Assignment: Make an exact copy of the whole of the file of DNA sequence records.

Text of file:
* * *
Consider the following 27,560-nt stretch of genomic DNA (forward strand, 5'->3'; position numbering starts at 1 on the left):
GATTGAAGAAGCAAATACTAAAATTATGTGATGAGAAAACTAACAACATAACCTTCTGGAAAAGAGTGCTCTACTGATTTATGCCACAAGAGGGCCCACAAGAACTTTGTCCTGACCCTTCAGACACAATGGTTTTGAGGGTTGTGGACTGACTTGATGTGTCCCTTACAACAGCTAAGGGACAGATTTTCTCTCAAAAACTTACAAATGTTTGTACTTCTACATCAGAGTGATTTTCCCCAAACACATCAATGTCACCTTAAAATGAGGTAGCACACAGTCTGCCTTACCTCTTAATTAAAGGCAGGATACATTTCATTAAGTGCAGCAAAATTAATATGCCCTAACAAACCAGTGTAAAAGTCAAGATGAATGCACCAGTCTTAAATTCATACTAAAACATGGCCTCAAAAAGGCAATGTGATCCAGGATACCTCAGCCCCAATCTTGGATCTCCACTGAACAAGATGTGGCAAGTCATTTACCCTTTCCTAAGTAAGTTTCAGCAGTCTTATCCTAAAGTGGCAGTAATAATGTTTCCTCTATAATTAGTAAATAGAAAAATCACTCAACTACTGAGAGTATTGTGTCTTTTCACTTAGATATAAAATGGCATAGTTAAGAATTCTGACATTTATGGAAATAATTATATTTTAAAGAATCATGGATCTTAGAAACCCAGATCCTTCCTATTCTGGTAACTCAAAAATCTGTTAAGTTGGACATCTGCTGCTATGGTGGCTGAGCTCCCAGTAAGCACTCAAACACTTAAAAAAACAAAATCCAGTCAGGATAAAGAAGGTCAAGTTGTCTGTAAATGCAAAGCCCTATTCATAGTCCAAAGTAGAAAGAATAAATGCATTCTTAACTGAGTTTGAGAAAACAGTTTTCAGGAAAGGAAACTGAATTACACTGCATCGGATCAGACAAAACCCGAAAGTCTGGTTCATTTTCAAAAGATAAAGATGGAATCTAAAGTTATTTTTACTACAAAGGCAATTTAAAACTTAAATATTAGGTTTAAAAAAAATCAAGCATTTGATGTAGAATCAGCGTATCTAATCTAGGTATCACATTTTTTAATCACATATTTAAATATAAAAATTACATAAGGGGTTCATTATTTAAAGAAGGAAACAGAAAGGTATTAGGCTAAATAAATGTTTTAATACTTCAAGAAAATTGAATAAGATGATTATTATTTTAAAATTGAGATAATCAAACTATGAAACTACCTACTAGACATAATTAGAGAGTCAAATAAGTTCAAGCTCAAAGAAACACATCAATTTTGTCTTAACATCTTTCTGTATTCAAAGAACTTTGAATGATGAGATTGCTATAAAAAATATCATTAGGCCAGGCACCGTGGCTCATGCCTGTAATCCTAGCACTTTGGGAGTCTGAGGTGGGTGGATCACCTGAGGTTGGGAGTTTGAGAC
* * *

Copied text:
Consider the following 27,560-nt stretch of genomic DNA (forward strand, 5'->3'; position numbering starts at 1 on the left):
GATTGAAGAAGCAAATACTAAAATTATGTGATGAGAAAACTAACAACATAACCTTCTGGAAAAGAGTGCTCTACTGATTTATGCCACAAGAGGGCCCACAAGAACTTTGTCCTGACCCTTCAGACACAATGGTTTTGAGGGTTGTGGACTGACTTGATGTGTCCCTTACAACAGCTAAGGGACAGATTTTCTCTCAAAAACTTACAAATGTTTGTACTTCTACATCAGAGTGATTTTCCCCAAACACATCAATGTCACCTTAAAATGAGGTAGCACACAGTCTGCCTTACCTCTTAATTAAAGGCAGGATACATTTCATTAAGTGCAGCAAAATTAATATGCCCTAACAAACCAGTGTAAAAGTCAAGATGAATGCACCAGTCTTAAATTCATACTAAAACATGGCCTCAAAAAGGCAATGTGATCCAGGATACCTCAGCCCCAATCTTGGATCTCCACTGAACAAGATGTGGCAAGTCATTTACCCTTTCCTAAGTAAGTTTCAGCAGTCTTATCCTAAAGTGGCAGTAATAATGTTTCCTCTATAATTAGTAAATAGAAAAATCACTCAACTACTGAGAGTATTGTGTCTTTTCACTTAGATATAAAATGGCATAGTTAAGAATTCTGACATTTATGGAAATAATTATATTTTAAAGAATCATGGATCTTAGAAACCCAGATCCTTCCTATTCTGGTAACTCAAAAATCTGTTAAGTTGGACATCTGCTGCTATGGTGGCTGAGCTCCCAGTAAGCACTCAAACACTTAAAAAAACAAAATCCAGTCAGGATAAAGAAGGTCAAGTTGTCTGTAAATGCAAAGCCCTATTCATAGTCCAAAGTAGAAAGAATAAATGCATTCTTAACTGAGTTTGAGAAAACAGTTTTCAGGAAAGGAAACTGAATTACACTGCATCGGATCAGACAAAACCCGAAAGTCTGGTTCATTTTCAAAAGATAAAGATGGAATCTAAAGTTATTTTTACTACAAAGGCAATTTAAAACTTAAATATTAGGTTTAAAAAAAATCAAGCATTTGATGTAGAATCAGCGTATCTAATCTAGGTATCACATTTTTTAATCACATATTTAAATATAAAAATTACATAAGGGGTTCATTATTTAAAGAAGGAAACAGAAAGGTATTAGGCTAAATAAATGTTTTAATACTTCAAGAAAATTGAATAAGATGATTATTATTTTAAAATTGAGATAATCAAACTATGAAACTACCTACTAGACATAATTAGAGAGTCAAATAAGTTCAAGCTCAAAGAAACACATCAATTTTGTCTTAACATCTTTCTGTATTCAAAGAACTTTGAATGATGAGATTGCTATAAAAAATATCATTAGGCCAGGCACCGTGGCTCATGCCTGTAATCCTAGCACTTTGGGAGTCTGAGGTGGGTGGATCACCTGAGGTTGGGAGTTTGAGAC